A Deep Dive into GraphQL API with Python Client

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This article offers a simple demonstration of the capabilities of the OX API using Python. While written with assumptions of general Python knowledge around pip and CLI (Command-Line Interface) usage, developers of any language may borrow the same concepts used in this example or even use this CLI as the “engine” powering their own custom solutions. 

This article features 3 sections: 

  • Obtaining the OX API Key
  • Using this Python CLI Example 
  • Under the Hood – How it Works


Obtaining the API Key

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To get started, access the
OX Settings Page and navigate to the tab entitled API KEY

From there, choose API Integration and define an expiration date before creating the key. 

Once displayed, store the key in a safe location as the key will never be revealed 

again. Users may only modify the expiration or disable keys after they have been created.




At the time of this writing, API functionality exposed to users focuses on Read-Only actions. The API key will grant full permissions to read all applications and issue data exposed by the organization it belongs to. Customers are urged to devise a key rotation scheme that makes sense according to their organization’s security policy.


Using the Python CLI Example 

Download/clone the contents of the following repo into a folder: Python API Client 

From MacOS, use Terminal. For Windows, use either a CMD line or Powershell. 

Refer to either Python or OS documentation for details on how to set the Windows/MacOS path for python execution. From the command line, either for Windows or MacOS, typing in python -V should reveal proper execution of Python. If the path to Python has already been defined, this command should reveal the Python version installed.

This CLI has been tested on multiple versions of Python 3 on both Windows and MacOS.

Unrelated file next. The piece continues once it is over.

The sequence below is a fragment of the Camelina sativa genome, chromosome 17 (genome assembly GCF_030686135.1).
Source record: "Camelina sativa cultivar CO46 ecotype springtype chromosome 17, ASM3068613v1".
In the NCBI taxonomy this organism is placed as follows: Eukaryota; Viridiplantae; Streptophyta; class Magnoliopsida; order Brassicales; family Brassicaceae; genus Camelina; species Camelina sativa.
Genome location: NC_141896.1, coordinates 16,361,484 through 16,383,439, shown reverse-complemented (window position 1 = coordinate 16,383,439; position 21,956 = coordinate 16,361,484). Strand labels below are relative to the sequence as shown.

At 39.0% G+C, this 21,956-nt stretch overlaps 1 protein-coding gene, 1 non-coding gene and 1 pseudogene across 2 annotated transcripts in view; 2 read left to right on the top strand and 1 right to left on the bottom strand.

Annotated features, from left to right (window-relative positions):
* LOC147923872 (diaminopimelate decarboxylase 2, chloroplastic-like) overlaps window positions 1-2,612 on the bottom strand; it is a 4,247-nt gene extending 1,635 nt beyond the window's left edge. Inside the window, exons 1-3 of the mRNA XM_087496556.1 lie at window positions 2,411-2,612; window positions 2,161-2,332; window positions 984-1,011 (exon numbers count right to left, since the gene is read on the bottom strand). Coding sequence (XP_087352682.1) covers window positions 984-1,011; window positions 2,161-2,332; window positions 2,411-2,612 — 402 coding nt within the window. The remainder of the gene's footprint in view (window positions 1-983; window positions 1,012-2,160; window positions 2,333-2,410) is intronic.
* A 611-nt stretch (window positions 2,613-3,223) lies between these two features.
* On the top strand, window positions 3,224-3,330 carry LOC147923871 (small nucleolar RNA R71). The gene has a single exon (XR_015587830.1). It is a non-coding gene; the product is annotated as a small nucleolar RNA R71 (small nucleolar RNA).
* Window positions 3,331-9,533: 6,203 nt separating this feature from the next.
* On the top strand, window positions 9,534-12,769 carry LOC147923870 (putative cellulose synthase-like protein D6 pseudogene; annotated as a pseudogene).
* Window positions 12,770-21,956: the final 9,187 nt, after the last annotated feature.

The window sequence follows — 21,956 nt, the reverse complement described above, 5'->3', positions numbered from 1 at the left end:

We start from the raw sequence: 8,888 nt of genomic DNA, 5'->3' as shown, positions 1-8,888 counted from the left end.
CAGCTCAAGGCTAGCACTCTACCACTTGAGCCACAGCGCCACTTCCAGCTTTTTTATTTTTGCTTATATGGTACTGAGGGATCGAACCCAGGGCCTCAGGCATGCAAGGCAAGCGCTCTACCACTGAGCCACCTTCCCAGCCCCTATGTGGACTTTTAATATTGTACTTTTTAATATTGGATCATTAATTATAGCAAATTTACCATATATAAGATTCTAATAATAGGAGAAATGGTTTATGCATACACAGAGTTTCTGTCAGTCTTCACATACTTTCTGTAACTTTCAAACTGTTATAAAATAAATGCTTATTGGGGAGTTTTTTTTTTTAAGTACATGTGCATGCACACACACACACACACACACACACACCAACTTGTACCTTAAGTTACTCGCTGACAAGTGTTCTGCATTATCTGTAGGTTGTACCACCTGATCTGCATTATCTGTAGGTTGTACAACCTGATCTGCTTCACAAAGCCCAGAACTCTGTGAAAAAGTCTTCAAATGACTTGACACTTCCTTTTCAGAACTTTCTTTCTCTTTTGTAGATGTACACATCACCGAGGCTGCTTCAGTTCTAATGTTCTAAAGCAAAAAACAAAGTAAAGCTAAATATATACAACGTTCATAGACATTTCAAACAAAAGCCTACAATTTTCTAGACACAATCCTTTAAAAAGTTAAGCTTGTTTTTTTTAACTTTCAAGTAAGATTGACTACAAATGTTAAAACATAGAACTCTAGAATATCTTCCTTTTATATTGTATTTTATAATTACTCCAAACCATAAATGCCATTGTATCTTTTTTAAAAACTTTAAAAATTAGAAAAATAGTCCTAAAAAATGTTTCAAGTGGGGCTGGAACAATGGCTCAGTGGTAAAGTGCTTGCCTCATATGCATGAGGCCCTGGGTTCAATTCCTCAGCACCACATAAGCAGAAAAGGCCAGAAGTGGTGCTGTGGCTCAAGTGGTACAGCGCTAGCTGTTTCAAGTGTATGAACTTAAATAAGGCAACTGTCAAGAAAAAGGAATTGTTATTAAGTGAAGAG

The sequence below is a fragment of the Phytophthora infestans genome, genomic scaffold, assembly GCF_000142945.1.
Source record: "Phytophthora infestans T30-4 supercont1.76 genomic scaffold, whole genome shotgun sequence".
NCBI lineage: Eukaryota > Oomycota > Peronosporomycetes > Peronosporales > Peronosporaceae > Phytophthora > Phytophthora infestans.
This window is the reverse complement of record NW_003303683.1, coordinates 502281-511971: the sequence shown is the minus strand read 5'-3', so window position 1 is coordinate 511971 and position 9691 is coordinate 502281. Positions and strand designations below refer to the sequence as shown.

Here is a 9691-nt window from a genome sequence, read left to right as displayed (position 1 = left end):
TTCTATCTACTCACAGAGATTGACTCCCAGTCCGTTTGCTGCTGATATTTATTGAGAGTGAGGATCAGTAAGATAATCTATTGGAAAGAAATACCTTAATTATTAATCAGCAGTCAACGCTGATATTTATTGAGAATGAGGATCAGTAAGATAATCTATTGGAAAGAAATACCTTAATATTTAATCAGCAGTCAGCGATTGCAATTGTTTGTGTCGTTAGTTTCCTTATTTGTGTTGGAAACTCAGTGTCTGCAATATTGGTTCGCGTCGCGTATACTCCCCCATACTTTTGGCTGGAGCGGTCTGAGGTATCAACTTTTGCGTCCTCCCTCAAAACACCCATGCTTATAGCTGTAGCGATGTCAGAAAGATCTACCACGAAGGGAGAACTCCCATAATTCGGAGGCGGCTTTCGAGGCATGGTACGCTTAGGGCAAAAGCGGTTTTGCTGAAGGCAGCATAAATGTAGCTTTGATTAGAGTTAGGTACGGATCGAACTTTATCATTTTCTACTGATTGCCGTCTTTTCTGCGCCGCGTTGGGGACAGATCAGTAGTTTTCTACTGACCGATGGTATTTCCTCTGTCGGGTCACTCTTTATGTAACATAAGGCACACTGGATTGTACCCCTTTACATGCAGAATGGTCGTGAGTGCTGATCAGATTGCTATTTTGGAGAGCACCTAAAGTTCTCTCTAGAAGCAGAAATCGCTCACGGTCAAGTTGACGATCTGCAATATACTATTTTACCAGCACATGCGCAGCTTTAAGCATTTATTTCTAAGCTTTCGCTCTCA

Initial setup: 

  1. Open the file using your favorite text editor 
  2. Copy/paste the OX API Key into line 37, and if necessary modify the API URL on line 36 
  3. Using your command line of choice, navigate to the folder containing the downloaded files 
  4. Use pip install -r requirements.txt to install the dependencies required by this CLI 
  5. Use python help to get a list of commands 

You should see:

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This example reveals the usage of the CLI which is: <queryname>. 

The details of each query exist in the ~/request folder:

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Each query has 2 files associated with it. 

GraphQL queries consist of both query and variable JSON objects that are submitted with each API 

request. In the event there are no variables required, the variables block will contain an empty object {}. 

Outside of the scope of this document are details around the configurability of GraphQL queries and 

variables for OX. At a high level, queries enable the user to identify the JSON elements of the server 

response, and variables enable variations of the data returned.


In this example, query and variable files have been configured for general usage. Upon inspection, notice the default entries for time based fields are defined as Javascript Epoch Time long values.

The Python CLI performs the following functions: 

Execute GraphQL API query specified 

Store JSON response as filename queryname_response.json 

If <queryname> = getissues, expose some fields of the getissues response

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Expected output of python getissues

Snippet of JSON response from getAppInfo
Snippet of JSON response from getAppInfo

Under the Hood – How it Works
Execution begins on line 34 of the code, re-numbered here to 1-33: